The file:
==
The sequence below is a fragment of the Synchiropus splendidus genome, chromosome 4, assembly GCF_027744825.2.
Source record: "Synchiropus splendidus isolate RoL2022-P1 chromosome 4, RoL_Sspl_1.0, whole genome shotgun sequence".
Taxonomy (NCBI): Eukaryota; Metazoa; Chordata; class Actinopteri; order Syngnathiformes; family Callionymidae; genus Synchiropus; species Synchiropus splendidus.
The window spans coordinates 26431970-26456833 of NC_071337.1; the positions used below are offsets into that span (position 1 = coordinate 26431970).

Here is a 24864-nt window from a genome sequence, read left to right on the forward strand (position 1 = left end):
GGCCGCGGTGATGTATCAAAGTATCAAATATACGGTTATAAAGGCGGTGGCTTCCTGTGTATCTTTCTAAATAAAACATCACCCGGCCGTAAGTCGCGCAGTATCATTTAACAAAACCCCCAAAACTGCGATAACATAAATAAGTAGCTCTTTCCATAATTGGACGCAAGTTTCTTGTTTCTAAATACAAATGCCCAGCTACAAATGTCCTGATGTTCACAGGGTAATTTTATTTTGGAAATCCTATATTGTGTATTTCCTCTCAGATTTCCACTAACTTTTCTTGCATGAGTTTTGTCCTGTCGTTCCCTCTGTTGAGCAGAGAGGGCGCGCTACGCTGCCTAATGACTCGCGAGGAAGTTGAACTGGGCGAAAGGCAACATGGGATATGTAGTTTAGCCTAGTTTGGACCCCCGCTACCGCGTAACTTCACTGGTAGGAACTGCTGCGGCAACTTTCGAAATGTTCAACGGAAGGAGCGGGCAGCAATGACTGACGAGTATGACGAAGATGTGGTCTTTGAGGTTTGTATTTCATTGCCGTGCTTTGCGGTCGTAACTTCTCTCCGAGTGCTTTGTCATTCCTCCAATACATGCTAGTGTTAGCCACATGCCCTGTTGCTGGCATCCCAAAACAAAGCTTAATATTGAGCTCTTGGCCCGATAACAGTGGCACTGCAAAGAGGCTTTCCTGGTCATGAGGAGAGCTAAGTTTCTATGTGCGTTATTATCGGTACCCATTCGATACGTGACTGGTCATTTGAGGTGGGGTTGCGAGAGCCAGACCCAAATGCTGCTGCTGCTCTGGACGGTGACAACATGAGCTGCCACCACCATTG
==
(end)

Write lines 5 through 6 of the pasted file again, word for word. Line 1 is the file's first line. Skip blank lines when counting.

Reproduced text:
Here is a 24864-nt window from a genome sequence, read left to right on the forward strand (position 1 = left end):
GGCCGCGGTGATGTATCAAAGTATCAAATATACGGTTATAAAGGCGGTGGCTTCCTGTGTATCTTTCTAAATAAAACATCACCCGGCCGTAAGTCGCGCAGTATCATTTAACAAAACCCCCAAAACTGCGATAACATAAATAAGTAGCTCTTTCCATAATTGGACGCAAGTTTCTTGTTTCTAAATACAAATGCCCAGCTACAAATGTCCTGATGTTCACAGGGTAATTTTATTTTGGAAATCCTATATTGTGTATTTCCTCTCAGATTTCCACTAACTTTTCTTGCATGAGTTTTGTCCTGTCGTTCCCTCTGTTGAGCAGAGAGGGCGCGCTACGCTGCCTAATGACTCGCGAGGAAGTTGAACTGGGCGAAAGGCAACATGGGATATGTAGTTTAGCCTAGTTTGGACCCCCGCTACCGCGTAACTTCACTGGTAGGAACTGCTGCGGCAACTTTCGAAATGTTCAACGGAAGGAGCGGGCAGCAATGACTGACGAGTATGACGAAGATGTGGTCTTTGAGGTTTGTATTTCATTGCCGTGCTTTGCGGTCGTAACTTCTCTCCGAGTGCTTTGTCATTCCTCCAATACATGCTAGTGTTAGCCACATGCCCTGTTGCTGGCATCCCAAAACAAAGCTTAATATTGAGCTCTTGGCCCGATAACAGTGGCACTGCAAAGAGGCTTTCCTGGTCATGAGGAGAGCTAAGTTTCTATGTGCGTTATTATCGGTACCCATTCGATACGTGACTGGTCATTTGAGGTGGGGTTGCGAGAGCCAGACCCAAATGCTGCTGCTGCTCTGGACGGTGACAACATGAGCTGCCACCACCATTG